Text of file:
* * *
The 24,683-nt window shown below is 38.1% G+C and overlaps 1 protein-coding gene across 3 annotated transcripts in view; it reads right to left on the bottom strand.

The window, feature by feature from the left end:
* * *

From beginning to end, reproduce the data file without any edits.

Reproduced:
The 24,683-nt window shown below is 38.1% G+C and overlaps 1 protein-coding gene across 3 annotated transcripts in view; it reads right to left on the bottom strand.

The window, feature by feature from the left end: